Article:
Archive for the Poems Category

One Minute Ghost Story

Posted in Ghost stories, Poems, The Literateria on 08/26/2014 by Janet Fitch
The Hand Of Fate by Claudia Kunin

The Hand Of Fate by Claudia Kunin

A while ago, I participated in an afternoon sponsored by X-TRA, the art magazine, at the Hammer Museum, where artists and writers were asked to pick an image, any kind of image, and speak about it for one minute.  I picked an image from my fabulous photographer friend Claudia Kunin’s portfolio ‘3D Ghost Stories” called “The Hand of Fate” (guess whose hand it was?)  Here’s the image, and this was my minute.


Richard Quincey was a promising young man.

He used to meet Beth Ambercrombie down by the river.

No one knew what went on by moonlight.


Soon after,

He left and wed the daughter of a Boston merchant,

a handsome marriage.

A promising start.


Yet, from then on, nothing went right.

Whatever he tried was doomed to failure.

Lawsuits ran against him.

Children sickened and died.

He bore his failures nobly.

What a shame, people said, about Richard Quincey.


While Beth Ambercrombie walks in her strange garden by moonlight

She never did marry.

By moonlight she peers into the basin

where she studies Richard Quincey,

And again draws the sign in the water.



Tiger Tiger Burning Bright

Posted in Poems on 11/06/2013 by Janet Fitch

The Word: Burn

The burn you burn when the covers are stripped, exposing you just as you are.

The burn you burn when people look everywhere but the burned girl screaming down the middle of the road, her hair on fire.

The burn you burn when the hand the touch the smile comes near.

The burn you burn when the book electrifies through your eyeballs, the painting melts right off the wall, the aria explodes in your chest like a chrysanthemum.

The burn you burn when the book is famous but stinks, the art’s a fraud, the singer’s just a box of cereal, to be sold and sold and sold.

The burn you burn when they tear down your  coffee house, the one where everyone went, with the great food and a bitchin’ patio, that had a no cell phone policy, all to build a few luxury condos.

The burn you burn when they don’t even build the condos, so there it sits, a vacant lot full of ailanthus and shame.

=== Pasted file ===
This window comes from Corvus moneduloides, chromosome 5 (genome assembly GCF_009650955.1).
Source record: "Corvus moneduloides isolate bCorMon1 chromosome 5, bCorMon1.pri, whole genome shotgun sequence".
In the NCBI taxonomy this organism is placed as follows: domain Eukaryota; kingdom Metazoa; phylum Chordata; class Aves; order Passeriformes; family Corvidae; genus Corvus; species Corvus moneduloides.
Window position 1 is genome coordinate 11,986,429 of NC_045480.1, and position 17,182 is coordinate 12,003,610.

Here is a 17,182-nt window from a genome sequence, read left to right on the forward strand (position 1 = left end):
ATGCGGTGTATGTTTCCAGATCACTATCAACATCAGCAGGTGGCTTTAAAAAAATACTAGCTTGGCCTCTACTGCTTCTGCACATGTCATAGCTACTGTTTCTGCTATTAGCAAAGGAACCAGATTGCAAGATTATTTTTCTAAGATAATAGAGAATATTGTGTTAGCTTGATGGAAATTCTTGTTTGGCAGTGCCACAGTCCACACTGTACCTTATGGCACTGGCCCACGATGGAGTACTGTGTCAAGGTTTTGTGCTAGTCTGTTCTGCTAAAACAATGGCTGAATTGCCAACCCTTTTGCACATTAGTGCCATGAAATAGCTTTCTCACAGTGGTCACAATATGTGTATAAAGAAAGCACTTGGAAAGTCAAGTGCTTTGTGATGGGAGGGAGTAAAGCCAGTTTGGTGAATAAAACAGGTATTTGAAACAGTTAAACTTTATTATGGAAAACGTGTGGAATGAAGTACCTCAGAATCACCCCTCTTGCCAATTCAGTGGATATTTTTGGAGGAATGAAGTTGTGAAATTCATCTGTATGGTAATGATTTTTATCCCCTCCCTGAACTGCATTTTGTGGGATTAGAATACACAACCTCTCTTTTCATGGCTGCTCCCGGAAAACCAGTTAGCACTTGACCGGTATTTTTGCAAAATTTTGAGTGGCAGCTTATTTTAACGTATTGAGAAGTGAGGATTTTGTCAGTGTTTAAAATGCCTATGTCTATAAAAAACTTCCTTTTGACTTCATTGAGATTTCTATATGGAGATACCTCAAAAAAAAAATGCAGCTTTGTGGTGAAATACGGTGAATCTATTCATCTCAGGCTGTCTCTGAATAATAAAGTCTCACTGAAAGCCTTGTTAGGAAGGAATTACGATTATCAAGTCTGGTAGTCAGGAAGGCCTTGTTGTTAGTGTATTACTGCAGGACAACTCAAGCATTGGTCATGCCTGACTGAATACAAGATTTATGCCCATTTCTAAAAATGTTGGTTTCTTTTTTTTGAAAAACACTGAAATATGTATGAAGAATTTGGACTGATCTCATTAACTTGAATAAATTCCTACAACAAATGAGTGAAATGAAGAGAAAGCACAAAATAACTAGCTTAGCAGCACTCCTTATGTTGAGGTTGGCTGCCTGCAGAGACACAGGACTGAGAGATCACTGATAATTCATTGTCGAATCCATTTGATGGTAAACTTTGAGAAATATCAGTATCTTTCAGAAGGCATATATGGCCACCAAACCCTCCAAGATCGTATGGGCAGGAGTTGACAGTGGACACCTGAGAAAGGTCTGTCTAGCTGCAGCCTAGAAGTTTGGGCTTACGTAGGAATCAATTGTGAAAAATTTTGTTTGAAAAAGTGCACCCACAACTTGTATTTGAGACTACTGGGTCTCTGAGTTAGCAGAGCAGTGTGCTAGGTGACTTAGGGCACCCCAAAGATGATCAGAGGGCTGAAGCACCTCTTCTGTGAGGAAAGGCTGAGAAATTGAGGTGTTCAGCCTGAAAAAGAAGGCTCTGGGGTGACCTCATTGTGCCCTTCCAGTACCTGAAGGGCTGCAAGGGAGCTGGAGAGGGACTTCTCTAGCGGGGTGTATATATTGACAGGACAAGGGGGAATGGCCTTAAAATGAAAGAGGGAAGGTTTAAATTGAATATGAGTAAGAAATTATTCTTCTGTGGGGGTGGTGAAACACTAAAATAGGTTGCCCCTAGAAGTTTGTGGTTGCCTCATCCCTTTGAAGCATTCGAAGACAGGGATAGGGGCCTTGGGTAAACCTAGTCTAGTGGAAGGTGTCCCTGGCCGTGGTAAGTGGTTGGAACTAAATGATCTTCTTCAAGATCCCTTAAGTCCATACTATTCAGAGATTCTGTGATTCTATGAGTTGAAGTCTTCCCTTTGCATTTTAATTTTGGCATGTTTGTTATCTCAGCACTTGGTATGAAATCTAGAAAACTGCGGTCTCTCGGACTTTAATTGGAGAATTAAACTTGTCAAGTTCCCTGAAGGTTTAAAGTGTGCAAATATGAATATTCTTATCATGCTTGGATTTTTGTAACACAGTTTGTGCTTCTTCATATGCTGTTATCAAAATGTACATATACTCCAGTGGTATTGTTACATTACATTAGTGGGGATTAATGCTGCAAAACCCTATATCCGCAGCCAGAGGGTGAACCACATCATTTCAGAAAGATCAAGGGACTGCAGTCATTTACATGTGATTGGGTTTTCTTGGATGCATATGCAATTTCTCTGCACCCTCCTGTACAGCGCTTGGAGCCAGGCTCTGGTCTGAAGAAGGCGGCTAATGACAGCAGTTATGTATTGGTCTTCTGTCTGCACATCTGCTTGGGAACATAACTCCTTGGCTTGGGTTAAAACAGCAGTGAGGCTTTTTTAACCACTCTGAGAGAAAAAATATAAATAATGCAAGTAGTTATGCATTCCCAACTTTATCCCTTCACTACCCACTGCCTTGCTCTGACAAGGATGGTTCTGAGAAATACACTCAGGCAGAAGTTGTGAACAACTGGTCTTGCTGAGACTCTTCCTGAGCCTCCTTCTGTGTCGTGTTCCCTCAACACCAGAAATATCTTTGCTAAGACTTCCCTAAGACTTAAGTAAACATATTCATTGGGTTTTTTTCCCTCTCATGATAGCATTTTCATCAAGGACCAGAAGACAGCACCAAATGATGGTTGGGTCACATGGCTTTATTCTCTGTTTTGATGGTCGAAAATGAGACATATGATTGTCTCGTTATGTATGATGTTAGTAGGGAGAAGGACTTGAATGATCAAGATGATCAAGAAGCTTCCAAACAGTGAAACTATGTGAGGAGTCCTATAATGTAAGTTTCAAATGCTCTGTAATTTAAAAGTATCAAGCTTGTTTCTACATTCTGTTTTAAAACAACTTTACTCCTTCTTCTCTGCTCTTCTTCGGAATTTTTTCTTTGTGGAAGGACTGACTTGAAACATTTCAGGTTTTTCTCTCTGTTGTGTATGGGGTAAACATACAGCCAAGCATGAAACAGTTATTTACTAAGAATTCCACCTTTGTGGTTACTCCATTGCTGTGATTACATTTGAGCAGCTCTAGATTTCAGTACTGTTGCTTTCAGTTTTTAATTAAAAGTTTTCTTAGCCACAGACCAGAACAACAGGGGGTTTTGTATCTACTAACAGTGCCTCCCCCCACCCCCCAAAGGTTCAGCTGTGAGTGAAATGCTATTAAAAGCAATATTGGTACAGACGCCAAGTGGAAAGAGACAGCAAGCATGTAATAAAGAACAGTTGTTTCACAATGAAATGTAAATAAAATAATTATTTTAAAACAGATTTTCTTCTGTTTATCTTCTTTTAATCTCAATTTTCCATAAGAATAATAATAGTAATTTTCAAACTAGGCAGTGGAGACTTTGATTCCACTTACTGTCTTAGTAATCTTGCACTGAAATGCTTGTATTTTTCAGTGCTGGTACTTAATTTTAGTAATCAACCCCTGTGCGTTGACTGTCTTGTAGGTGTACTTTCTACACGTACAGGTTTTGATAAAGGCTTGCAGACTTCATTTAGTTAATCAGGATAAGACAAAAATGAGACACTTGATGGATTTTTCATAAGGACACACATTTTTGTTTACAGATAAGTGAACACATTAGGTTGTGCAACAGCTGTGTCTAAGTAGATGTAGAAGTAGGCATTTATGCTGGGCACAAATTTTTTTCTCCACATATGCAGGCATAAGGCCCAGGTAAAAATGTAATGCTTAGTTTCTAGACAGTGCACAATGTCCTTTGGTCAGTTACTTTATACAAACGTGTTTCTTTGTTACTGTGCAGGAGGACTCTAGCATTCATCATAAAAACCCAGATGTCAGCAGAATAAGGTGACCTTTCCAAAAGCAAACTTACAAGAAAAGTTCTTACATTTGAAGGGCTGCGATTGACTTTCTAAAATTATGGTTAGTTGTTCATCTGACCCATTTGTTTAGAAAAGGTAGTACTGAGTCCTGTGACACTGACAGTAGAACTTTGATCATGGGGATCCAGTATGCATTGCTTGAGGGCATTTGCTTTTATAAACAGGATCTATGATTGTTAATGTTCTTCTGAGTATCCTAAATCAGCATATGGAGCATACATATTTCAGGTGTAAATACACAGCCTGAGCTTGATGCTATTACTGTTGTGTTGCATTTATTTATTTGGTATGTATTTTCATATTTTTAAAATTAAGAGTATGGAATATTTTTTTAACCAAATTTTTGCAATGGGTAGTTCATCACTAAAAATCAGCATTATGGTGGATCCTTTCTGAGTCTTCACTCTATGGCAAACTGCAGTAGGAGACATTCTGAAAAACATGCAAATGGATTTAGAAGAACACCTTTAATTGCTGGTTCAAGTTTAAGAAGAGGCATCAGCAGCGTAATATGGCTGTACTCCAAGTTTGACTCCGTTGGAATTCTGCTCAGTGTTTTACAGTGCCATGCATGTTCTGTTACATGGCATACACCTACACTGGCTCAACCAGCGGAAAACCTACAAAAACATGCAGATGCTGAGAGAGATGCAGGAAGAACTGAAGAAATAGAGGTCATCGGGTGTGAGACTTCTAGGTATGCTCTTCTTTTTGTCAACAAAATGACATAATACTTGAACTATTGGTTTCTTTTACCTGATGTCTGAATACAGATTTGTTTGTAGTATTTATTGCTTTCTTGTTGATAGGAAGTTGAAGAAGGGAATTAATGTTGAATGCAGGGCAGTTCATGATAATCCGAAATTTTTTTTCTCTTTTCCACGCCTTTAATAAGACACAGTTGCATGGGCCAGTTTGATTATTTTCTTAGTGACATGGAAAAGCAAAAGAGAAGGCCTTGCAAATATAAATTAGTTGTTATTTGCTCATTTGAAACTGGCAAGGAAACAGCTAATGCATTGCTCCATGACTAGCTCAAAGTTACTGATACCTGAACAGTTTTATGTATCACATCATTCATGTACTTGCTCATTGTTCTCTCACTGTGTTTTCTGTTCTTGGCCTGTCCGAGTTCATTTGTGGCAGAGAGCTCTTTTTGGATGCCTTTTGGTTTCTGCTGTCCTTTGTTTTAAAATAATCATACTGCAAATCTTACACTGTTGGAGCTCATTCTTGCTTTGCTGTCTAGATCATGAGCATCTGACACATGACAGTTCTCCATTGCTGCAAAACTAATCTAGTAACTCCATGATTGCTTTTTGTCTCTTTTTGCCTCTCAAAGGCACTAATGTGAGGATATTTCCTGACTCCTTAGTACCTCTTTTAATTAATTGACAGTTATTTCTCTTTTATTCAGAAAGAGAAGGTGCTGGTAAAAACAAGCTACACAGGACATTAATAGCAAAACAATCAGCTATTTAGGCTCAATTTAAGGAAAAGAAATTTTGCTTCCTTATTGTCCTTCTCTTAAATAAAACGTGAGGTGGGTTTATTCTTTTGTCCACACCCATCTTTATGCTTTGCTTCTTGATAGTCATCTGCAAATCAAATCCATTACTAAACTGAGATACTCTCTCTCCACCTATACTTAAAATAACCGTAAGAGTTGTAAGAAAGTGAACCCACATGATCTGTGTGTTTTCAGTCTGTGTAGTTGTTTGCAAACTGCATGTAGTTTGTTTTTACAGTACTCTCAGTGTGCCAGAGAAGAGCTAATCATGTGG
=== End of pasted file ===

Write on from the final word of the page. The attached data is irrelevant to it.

The burn you burn when flamenco guitars begin to play and weathered hands clap out the rhythm and a dignified old lady gets up to dance.

The burn you burn when they don’t let you merge.

The burn you burn when the review is bad.

The burn you burn when the teacher hates your kid.

The burn you burn when the ex writes a memoir.

The burn you burn when your mother doesn’t know you anymore.

The burn you burn when other people are touring the five clifftowns of Italy.

The burn you burn at a party when you stand by the food and nobody talks to you.

The burn you burn when the letter finally says Yes. You read it twice before it bursts into flame.

The burn you burn when the Muse whispers her secrets into your ear.

The burn you burn dancing at a cousin’s wedding, amazed you still remember how to Pony, Slide, Slauson.

The burn you burn for the skyline of Manhattan.

The burn you burn watching Leonard Cohen fall to his knees.

The burn you burn hearing Patti Smith sing Gloria.

The burn you burn for the rice terraces of Bali.

The burn you burn for the boy with the tanned face and laughter in his eyes.

The burn you burn leaving school in the middle of the day. You vow your whole life will be like that, that kind of freedom.

The burn you burn sitting in front of Victoria Station with all your bags and nobody’s there to greet you.

The burn you burn when your husband walks six feet in front of you all through what turns out to be your last vacation together.

The burn you burn when your daughter doesn’t like the sad horse stories you’ve saved up for thirty years to someday show a daughter.

The burns you burn

Since you were born.

For life.

For art.

For love.

For freedom.

For approval and awards and roses and applause.

For your own voice to be heard, no matter what.

For embraces for sex for beauty for transcendence.


Always burning.

There are religions about removing those fires.

They see it as freedom.

All that suffering, that rage, that ecstasy.

Wouldn’t we be better off without?

But human life is combustion.

Here is my prayer:

Let me burn until my fires all go out.

Let me burn until I can burn no more.

Part  of a semi-weekly series of short short stories–and poems!–based on a writing exercise, The Word.  “Inspired by a simple word, chosen at random, write a two-page double-spaced story, using the Word at least once.”

 Next week’s word is: SHOOT


Don’t Look for Me

Posted in Poems on 10/25/2013 by Janet Fitch

Don’t look for me.

Don’t look for me in Idaho.

Don’t look for me in Utah.

Don’t look for me at the candy store.

Don’t look for me at Ross for Less.

Don’t look for me in Texas.

Don’t look for me in Walmart.

Don’t look for me on a Sealy’s Posturepedic.

Don’t look for me in my Maidenform bra.

Don’t look for me in the tool corral at Home Depot.

Don’t look for me at Michael’s by the curling ribbon.

Don’t look for me at the sandbox, yelling at my kid.

Don’t look for me at Little League talking on my cellphone.

Don’t look for me in the RV camp, watching television in the woods.

Don’t look for me.

Don’t look for me in Pep Boys, buying shiny mudflaps.

Don’t look for me at Barney’s Sale, grabbing gabardine.

Don’t look for me in Vegas, wearing sequined jeans.

Don’t look for me at Scientology, taking tests for personality.

Don’t look for me at the Glendale mall eating scented pretzels.

Don’t look for me at Burning Man swilling designer H20.

Don’t look for me in Redondo Beach, bikini and beach cruiser.

Don’t look for me on Rodeo Drive wearing Gucci specs.

Don’t look for me at Jumbo’s Clown Room hitting on the strippers.

Don’t look for me.

Don’t look for me.

Don’t look for me in Indianapolis.





In Jackson, or Jacksonville.

Don’t look for me.

Don’t look for me.

Don’t look for me.

Don’t look for me in Whole Foods, with French tipped nails, sniffing the Persian melons.